• Time Under Tension. Most of the training we did was based on time under tension instead of sets and reps. This was a fresh breath. You need to understand where Steve is coming from when he advises working at least 40 seconds in a movement. He's tried it all and now finds that this method suits him the best. I'm not saying it is the best in every context ("it depends" is always the appropriate answer) but at age 63 Steve seemed to be doing pretty well with this, safely keeping up training his whole body under this method.
  • What is the best training equipment? In a kind of Dan John-style way ("everything works for 6 weeks"), Steve answered this question in a very Kenny Powers type way that had our whole group laughing with his sense of humor and perspective:

"Whether it's a sandbag, a bucket full of horse shit,  a bucket of water, dumbbells, sandbags, kettlebells or f*cking machines,... it doesn't matter.
Your body doesn't know."

And then Steve proceeded by sharing numerous examples of many systems working when based on sounds principles. 

  • Basics. Basics. Basics. Become amazing at the basics before you look further. Really squeeze them out until there's no juice left. Steve spent a lot of time detailing how to do a push up. We work with a lot of kids at EA and not one of them does a push up correctly in the beginning. Knowing that a lot of coaches use push ups as a punishment during training drills, it's probably smart to first teach them to do it correctly before doing hundreds of irregular compensation push ups.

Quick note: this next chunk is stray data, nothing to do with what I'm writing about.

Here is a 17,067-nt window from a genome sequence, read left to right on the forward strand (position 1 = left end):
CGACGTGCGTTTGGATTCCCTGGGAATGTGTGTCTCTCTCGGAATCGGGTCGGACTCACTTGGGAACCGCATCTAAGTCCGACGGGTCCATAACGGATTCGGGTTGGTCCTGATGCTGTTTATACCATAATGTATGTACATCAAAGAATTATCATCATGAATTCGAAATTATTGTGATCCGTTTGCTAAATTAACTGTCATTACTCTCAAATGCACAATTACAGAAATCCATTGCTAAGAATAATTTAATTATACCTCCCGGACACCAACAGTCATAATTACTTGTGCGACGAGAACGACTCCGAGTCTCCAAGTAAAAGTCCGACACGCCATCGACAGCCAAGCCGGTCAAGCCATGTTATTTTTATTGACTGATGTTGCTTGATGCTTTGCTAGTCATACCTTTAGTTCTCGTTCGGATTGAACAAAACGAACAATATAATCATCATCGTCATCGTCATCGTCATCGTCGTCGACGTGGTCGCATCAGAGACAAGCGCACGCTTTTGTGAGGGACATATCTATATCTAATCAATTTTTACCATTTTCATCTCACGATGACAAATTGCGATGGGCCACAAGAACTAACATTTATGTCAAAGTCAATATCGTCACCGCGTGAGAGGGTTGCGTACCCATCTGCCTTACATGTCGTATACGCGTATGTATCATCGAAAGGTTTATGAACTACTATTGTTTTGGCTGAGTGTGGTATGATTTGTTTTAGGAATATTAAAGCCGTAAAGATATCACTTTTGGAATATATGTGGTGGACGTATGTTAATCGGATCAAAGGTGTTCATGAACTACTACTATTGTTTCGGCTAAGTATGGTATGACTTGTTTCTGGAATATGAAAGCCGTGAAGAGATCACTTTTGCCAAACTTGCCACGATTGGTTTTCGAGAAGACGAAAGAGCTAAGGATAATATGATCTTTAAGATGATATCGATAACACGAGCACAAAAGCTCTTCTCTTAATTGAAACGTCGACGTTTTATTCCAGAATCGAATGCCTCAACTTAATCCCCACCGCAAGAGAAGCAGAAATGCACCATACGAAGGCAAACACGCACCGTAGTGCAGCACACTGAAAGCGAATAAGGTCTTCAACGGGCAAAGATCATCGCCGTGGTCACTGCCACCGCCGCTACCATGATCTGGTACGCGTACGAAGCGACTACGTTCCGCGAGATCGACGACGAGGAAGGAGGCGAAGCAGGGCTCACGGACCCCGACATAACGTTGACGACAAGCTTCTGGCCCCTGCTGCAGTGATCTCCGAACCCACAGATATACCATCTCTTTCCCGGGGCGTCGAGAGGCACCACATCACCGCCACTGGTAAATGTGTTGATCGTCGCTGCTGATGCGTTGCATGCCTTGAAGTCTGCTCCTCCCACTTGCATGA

• Training inspiration and variety: borrow from other disciplines. Steve observed rock climbers for training methodologies for grip and pulling work, shared BJJ tools for neck and jaw work, bodybuilders stories for training methods, ... this man has an enormous toolbox AND has the perspective to work with. 
  • Super simple recovery benchmarks: How do you know if you should train today or not? Go hard or go easy? Talking a lot about East-German research Steve narrowed down a couple of things to look at every morning like 'sense of joy' and for men 'morning wood.' More is better doesn't seem to work when longevity is the goal. And if longevity is not the goal, then at least realize what you're putting at risk when you're waking up irritated everyday, sore day after day, wide fluctuations in morning heart rate, appetite, libido, ... 
    Zatsiorsky put it like this: "Train as often as possible while being as fresh as possible."
  • One last cool thing that shows Steve is in this for the longevity-ride: he frequently organizes his training camps on the island of Ikaria (Greece), one of the blue zones (places in the world where most 90+ year olds live).

Thank you so much Steve Maxwell for sharing your lessons, mistakes, your realness, energy and perspective!

To find more about Steve Maxwell, check out his website http://www.maxwellsc.com/ and give him a follow on instagram https://www.instagram.com/stevemaxwellsc/

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Nick Goossen Steve Maxwell
Elite Athletes

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Olivier Goetgeluck Steve Maxwell
Elite Athletes